Representing concepts in order to test them

One of the key steps in innovation is to test concepts with future users. This particularly crucial phase allows to identify the interest perceived by users and therefore to anticipate the market potential of an innovation. However, to obtain these results, the concepts still need to be represented. Scanning existing methods and techniques by Charlotte Decorps, marketing project manager at Ixiade.

How to represent a concept?

To be tested and therefore to lead users to project themselves into innovative solutions, concepts must be represented. This step follows the development of new offer concepts as we mentioned last month (April Newsletter).

For that, there are many types of concept representation:

  • an idea, formulated with a stimulating sentence (“what if tomorrow you had…”)
  • a change presented in the form of vignettes (the first one presenting today’s situation -existing uses-, the second one tomorrow’s situation with the concept -suggested uses-)
  • a literal concept (a description of the concept in a few written slides allowing the user to understand what it is and how he/she could imagine using it)
  • an illustrated concept (a description but also the first visual representations of the concept -sketches, temporal frescoes, 2D or 3D visualizations, videos-)
  • a model or a prototype (functional or not, depending on time, budget and technical constraints)

Depending on the concept stage of maturity, one type of representation will be preferred over another, which will affect the way in which the concept is subsequently tested.

Which test for which type of concept representation?

There are many types of concept tests and as many possible applications. To determine which type of concept test is most suitable for each situation, the purpose of the study is an excellent starting point. In addition to being in line with the uncertainties one wishes to address, the type of test chosen must be in line with the concept stage of maturity. When the concept is at the beginning of its development cycle, rapid tests can be set up. These “guerilla” tests, carried out on small samples, provide an initial evaluation of the initial idea and its relevance. When the concept is more advanced in its development, user tests, with richer deliverables, can be set up. These “user” tests, carried out on representative samples of the target population, are the best way to evaluate the interest of a concept and to identify areas for improvement.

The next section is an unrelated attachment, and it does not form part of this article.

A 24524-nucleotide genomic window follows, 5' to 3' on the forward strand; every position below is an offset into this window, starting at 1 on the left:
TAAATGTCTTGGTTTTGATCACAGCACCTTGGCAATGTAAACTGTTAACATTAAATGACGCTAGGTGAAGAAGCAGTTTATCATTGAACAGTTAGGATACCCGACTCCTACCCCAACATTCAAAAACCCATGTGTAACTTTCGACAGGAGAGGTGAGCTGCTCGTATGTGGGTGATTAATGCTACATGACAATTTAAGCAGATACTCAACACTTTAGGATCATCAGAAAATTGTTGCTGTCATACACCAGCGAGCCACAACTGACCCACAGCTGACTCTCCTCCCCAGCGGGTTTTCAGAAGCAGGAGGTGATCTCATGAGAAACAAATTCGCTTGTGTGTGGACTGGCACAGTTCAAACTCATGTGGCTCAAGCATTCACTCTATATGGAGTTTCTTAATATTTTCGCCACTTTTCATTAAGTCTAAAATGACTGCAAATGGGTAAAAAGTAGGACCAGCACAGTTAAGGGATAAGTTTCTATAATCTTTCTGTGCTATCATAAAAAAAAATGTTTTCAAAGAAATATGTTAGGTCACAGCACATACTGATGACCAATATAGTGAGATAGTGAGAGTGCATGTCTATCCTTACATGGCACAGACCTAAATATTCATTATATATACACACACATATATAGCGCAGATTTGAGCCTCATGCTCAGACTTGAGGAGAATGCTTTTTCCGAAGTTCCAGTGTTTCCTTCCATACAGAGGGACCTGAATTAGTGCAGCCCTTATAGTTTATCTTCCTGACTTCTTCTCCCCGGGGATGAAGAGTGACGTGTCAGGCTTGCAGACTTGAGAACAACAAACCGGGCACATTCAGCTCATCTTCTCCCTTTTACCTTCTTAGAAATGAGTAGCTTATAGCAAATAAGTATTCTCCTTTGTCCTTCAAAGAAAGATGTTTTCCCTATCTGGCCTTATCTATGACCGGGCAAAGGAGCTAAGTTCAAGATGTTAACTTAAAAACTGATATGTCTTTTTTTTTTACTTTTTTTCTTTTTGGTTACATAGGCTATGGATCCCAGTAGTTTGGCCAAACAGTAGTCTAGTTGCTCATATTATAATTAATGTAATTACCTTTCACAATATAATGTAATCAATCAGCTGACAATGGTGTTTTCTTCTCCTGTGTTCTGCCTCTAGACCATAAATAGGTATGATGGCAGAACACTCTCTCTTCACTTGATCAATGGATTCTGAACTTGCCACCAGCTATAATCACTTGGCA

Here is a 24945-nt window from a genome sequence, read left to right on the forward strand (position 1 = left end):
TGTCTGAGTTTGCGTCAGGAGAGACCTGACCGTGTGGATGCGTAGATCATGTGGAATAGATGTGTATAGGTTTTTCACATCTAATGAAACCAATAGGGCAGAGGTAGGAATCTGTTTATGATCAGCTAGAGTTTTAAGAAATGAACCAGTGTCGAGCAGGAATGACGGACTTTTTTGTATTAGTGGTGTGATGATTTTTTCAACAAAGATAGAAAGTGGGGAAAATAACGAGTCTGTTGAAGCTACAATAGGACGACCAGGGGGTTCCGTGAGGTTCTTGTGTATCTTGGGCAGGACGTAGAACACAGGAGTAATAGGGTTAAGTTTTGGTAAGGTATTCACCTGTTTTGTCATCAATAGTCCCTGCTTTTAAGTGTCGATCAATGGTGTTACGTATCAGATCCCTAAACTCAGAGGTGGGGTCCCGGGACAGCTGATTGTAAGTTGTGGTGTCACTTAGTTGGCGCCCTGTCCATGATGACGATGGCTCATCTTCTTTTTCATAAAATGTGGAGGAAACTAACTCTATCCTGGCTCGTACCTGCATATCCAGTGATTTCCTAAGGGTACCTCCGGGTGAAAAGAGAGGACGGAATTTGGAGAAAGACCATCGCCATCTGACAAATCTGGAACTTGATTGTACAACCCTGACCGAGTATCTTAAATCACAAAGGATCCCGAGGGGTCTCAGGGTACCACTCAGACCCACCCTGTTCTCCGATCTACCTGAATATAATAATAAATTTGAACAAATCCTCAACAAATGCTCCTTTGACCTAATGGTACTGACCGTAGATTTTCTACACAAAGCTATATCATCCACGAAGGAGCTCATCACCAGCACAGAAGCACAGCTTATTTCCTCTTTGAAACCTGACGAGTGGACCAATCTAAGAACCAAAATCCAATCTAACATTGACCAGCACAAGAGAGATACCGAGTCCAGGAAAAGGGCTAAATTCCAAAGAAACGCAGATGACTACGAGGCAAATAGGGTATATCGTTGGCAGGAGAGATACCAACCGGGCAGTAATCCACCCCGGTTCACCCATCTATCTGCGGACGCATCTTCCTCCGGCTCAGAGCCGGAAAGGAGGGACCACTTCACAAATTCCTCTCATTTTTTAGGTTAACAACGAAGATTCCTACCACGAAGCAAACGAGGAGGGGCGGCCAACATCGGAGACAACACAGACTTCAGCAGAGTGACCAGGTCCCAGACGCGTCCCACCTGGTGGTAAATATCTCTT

In both cases, the idea will be to assess acceptability (evaluating the way in which users project themselves in the use and usefulness of the concept), and/or usability (evaluating the concrete use of a concept), whether by qualitative or quantitative methods. It should be noted that quantitative methods will make it possible to obtain tangible scores on some aspects of a concept but will not be the most suitable method when trying to get users to project themselves into uses.

Regardless the types of concept representation and the types of tests, user assessments guide the continuation of the project and are prerequisites for determining market potential. If the evaluations’ results are favorable, it will then be possible to concretize the future offer around a robust value proposition.